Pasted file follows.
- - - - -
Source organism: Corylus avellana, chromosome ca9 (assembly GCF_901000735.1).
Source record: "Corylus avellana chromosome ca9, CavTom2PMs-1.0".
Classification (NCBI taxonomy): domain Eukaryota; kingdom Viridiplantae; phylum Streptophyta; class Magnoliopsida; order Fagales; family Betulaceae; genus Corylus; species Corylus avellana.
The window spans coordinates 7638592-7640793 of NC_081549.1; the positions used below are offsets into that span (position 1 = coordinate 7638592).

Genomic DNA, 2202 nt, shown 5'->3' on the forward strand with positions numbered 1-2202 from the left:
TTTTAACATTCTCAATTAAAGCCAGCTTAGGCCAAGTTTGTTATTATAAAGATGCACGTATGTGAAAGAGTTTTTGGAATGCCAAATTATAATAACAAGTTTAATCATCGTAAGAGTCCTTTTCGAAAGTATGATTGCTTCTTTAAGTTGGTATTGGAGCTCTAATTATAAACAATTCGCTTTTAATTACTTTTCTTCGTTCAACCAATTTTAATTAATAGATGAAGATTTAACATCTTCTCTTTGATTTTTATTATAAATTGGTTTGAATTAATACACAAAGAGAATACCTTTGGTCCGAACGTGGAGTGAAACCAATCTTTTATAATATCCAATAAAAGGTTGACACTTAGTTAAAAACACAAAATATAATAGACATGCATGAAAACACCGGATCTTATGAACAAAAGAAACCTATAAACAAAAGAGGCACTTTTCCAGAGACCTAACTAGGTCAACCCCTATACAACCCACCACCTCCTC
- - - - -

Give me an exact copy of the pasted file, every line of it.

Source organism: Corylus avellana, chromosome ca9 (assembly GCF_901000735.1).
Source record: "Corylus avellana chromosome ca9, CavTom2PMs-1.0".
Classification (NCBI taxonomy): domain Eukaryota; kingdom Viridiplantae; phylum Streptophyta; class Magnoliopsida; order Fagales; family Betulaceae; genus Corylus; species Corylus avellana.
The window spans coordinates 7638592-7640793 of NC_081549.1; the positions used below are offsets into that span (position 1 = coordinate 7638592).

Genomic DNA, 2202 nt, shown 5'->3' on the forward strand with positions numbered 1-2202 from the left:
TTTTAACATTCTCAATTAAAGCCAGCTTAGGCCAAGTTTGTTATTATAAAGATGCACGTATGTGAAAGAGTTTTTGGAATGCCAAATTATAATAACAAGTTTAATCATCGTAAGAGTCCTTTTCGAAAGTATGATTGCTTCTTTAAGTTGGTATTGGAGCTCTAATTATAAACAATTCGCTTTTAATTACTTTTCTTCGTTCAACCAATTTTAATTAATAGATGAAGATTTAACATCTTCTCTTTGATTTTTATTATAAATTGGTTTGAATTAATACACAAAGAGAATACCTTTGGTCCGAACGTGGAGTGAAACCAATCTTTTATAATATCCAATAAAAGGTTGACACTTAGTTAAAAACACAAAATATAATAGACATGCATGAAAACACCGGATCTTATGAACAAAAGAAACCTATAAACAAAAGAGGCACTTTTCCAGAGACCTAACTAGGTCAACCCCTATACAACCCACCACCTCCTC